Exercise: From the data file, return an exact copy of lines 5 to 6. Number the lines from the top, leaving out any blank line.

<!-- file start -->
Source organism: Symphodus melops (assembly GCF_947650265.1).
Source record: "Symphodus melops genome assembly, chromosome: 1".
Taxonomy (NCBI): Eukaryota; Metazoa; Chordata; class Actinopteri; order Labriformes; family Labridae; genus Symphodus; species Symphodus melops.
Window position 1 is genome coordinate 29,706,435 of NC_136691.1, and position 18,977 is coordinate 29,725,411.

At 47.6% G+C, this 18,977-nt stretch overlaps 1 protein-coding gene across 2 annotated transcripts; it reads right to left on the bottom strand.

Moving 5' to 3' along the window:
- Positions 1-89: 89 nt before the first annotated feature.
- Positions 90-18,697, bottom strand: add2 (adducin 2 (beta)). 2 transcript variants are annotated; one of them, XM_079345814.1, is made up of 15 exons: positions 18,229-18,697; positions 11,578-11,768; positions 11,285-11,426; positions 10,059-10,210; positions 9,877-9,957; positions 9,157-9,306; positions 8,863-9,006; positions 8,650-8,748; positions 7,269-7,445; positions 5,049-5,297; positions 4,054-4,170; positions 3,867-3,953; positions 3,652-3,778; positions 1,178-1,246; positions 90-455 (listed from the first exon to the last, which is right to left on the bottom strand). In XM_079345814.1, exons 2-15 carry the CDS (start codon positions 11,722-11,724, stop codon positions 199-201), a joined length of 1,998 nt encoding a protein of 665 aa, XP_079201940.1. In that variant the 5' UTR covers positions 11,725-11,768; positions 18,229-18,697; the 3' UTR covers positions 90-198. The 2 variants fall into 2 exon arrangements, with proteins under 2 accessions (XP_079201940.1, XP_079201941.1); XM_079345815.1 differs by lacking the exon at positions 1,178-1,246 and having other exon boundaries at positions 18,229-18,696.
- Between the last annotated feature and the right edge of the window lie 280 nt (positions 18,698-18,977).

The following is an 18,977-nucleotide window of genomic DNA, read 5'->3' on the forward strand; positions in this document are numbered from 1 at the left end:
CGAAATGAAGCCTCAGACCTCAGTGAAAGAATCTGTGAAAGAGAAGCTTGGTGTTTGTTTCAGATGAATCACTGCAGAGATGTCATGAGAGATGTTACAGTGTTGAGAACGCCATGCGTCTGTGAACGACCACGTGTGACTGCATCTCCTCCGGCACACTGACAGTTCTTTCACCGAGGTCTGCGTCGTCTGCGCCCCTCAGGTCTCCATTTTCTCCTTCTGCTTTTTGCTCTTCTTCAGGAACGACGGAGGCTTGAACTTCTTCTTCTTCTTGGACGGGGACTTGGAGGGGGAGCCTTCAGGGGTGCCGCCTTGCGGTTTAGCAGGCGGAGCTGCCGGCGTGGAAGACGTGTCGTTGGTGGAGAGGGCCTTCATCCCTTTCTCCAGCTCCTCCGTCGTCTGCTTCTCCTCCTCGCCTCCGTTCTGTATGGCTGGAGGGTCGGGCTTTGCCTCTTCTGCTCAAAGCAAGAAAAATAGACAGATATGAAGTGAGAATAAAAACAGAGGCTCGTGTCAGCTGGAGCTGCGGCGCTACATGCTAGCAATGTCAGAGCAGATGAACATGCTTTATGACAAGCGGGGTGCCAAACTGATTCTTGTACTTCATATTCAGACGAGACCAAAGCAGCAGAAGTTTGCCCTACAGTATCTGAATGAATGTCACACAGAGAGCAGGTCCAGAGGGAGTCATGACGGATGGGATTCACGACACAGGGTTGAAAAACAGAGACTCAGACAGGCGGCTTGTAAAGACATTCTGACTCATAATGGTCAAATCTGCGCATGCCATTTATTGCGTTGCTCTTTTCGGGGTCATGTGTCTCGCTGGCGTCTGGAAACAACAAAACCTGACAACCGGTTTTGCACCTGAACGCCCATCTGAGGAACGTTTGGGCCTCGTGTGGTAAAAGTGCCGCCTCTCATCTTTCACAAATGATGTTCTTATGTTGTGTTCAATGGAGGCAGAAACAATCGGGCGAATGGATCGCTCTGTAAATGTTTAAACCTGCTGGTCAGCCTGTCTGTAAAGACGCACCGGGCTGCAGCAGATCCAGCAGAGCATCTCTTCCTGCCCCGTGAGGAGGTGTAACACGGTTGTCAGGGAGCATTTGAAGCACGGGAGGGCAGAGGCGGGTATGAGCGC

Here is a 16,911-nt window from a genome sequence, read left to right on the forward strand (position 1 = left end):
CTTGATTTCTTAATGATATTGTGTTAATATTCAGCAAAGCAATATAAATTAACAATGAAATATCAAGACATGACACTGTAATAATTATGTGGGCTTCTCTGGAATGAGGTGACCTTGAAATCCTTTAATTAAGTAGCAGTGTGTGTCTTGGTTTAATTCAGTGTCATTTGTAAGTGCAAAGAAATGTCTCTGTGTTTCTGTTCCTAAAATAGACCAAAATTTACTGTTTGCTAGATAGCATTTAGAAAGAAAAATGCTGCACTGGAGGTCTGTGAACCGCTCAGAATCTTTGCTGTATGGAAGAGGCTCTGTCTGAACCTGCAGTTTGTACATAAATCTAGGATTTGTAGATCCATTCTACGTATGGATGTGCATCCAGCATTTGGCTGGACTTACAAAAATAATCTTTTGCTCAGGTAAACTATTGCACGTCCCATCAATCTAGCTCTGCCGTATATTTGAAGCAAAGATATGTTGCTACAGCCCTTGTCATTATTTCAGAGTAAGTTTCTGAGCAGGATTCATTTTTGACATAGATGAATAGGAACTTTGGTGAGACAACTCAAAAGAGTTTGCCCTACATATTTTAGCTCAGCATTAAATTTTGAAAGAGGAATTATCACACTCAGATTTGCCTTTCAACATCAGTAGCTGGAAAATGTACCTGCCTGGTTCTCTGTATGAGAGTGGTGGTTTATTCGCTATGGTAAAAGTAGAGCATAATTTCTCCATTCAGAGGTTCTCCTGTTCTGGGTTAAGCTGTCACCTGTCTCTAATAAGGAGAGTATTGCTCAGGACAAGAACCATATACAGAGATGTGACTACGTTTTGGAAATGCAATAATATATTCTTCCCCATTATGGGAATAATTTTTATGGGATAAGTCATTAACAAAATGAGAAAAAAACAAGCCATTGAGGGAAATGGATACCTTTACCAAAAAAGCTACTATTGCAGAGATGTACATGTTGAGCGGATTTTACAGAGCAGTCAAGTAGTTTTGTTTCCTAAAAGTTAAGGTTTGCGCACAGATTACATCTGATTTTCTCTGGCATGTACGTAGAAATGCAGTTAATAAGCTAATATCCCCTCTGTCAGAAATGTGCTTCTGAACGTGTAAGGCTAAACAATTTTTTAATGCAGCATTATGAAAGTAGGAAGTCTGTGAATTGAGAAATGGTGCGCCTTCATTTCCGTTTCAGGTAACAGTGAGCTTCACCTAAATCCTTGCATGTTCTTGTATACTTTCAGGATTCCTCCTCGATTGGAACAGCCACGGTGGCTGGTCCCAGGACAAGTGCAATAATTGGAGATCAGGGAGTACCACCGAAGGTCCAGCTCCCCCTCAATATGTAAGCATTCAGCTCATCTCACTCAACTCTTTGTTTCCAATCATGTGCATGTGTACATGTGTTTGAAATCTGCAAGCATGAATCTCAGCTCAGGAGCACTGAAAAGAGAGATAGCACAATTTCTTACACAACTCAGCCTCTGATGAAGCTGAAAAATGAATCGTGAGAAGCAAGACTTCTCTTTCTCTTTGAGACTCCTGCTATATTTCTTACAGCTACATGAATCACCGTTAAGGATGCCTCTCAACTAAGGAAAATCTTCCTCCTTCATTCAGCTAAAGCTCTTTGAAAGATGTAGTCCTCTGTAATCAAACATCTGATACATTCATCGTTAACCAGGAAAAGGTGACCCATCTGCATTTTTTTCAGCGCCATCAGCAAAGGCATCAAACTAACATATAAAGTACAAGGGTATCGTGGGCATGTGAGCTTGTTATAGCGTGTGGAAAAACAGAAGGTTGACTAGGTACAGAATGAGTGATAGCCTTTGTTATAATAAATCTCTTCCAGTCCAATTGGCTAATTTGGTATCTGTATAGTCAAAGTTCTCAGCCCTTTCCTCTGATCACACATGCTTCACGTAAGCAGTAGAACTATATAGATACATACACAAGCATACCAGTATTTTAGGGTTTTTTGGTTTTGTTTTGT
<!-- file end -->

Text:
At 47.6% G+C, this 18,977-nt stretch overlaps 1 protein-coding gene across 2 annotated transcripts; it reads right to left on the bottom strand.

Moving 5' to 3' along the window: